Hassan Pierre is a pioneer in the sustainable fashion space. The Parsons School of Design alum launched his label, Way It Should Be (WISB), an upcycled fashion line utilizing high-end vintage fabrics, before founding Maison De Mode, an e-commerce platform that specializes in luxury ethical clothing and wares. Pierre’s transition from fashion designer to CEO occurred after he met Amanda Hearst, who at that time was a fashion editor at Marie Claire who covered ethical fashion. The pair formed a professional and personal relationship because of their shared interest in marrying style with social and environmental good. They soon came up with the vision of starting an e-commerce platform that would be a one-stop shop for sustainable fashion for eco-conscious customers. Hence, Maison De Mode was born.
Additionally Pierre holds a position on the Board of Well Beings, an environmental and animal conservation NGO. He is also a member of the CFDA Fashion Awards Guild as well as heads Fashion Trust Arabia's Strategic Development Committee.
Below, the Haitian-American designer gives us insight into his journey as a co-founder of one of the industry's premiere sustainable fashion e-tailers.
EBONY: What brought about the creation of the brand?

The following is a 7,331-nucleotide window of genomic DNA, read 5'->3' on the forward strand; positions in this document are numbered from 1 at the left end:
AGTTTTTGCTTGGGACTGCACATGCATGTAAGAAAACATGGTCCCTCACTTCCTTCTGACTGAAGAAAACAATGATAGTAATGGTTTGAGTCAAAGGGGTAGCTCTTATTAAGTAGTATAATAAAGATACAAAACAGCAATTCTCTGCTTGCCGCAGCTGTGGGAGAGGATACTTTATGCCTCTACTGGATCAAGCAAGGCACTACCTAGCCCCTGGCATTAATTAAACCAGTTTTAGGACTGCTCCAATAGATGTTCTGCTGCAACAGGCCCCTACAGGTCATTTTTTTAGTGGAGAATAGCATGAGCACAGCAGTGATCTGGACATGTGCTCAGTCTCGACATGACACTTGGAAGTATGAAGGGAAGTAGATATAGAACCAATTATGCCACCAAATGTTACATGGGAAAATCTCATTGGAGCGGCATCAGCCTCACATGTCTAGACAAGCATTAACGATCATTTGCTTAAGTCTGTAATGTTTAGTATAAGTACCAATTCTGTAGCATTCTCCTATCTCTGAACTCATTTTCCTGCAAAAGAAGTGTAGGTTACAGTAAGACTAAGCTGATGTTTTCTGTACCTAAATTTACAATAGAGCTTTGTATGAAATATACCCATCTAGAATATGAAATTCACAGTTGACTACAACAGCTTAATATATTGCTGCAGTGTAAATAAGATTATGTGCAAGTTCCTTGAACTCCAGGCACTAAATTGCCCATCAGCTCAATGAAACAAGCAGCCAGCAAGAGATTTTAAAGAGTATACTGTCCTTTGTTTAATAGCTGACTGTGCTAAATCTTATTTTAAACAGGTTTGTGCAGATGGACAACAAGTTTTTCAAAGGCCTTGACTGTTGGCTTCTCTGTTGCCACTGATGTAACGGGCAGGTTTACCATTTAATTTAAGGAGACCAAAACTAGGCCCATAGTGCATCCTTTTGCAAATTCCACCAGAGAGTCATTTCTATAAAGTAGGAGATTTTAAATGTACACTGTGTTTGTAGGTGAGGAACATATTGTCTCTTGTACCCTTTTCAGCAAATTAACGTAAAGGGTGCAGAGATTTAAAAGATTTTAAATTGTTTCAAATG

Hassan Pierre: I initially began my career as a luxury, sustainable designer, and after having met my current business partner, Amanda Hearst, during a showroom visit in which she was going to do an article about me and my upcycled collection, we developed a professional and personal relationship quite quickly, which led us to both recognize that there was a gap in the retail landscape that allowed for sustainable designers to thrive.
How did you decide that sustainability was the direction you wanted to take your brand?
Sustainability has always been a personal passion of mine. After I left Parsons School of Design, I decided that I didn't want to just dive into a "traditional" fashion business; I wanted to incorporate ethics and sustainable practices into my business.
What hurdles have you faced?
The hurdles that I faced have been more around promoting this new concept of sustainable fashion as luxury, then being a Black-owned company. I've been fortune enough in this industry to really have been supported by what some call the "old guard," but no matter what connections you have, or how easy things might seem everybody is facing hurdles in their path. It's how you push through those hurdles that allow you to see the value of your success. When I first started my career "no" is a word I heard more often than not, if people were willing to even answer my email. Now some of those people who ignored my emails are constantly emailing me.
What are some words of advice to Black entrepreneurs out there looking to start a business?
Be both flexible and stable in your path to building your business. Be comfortable knowing that your original idea today could slightly vary and change in the future, and that can very much shape what the success of your company may be. The final piece of advice I would give is to always have fun in what you are working on. It's cliché, but true if you love what you do—you'll never "work" a day in your life.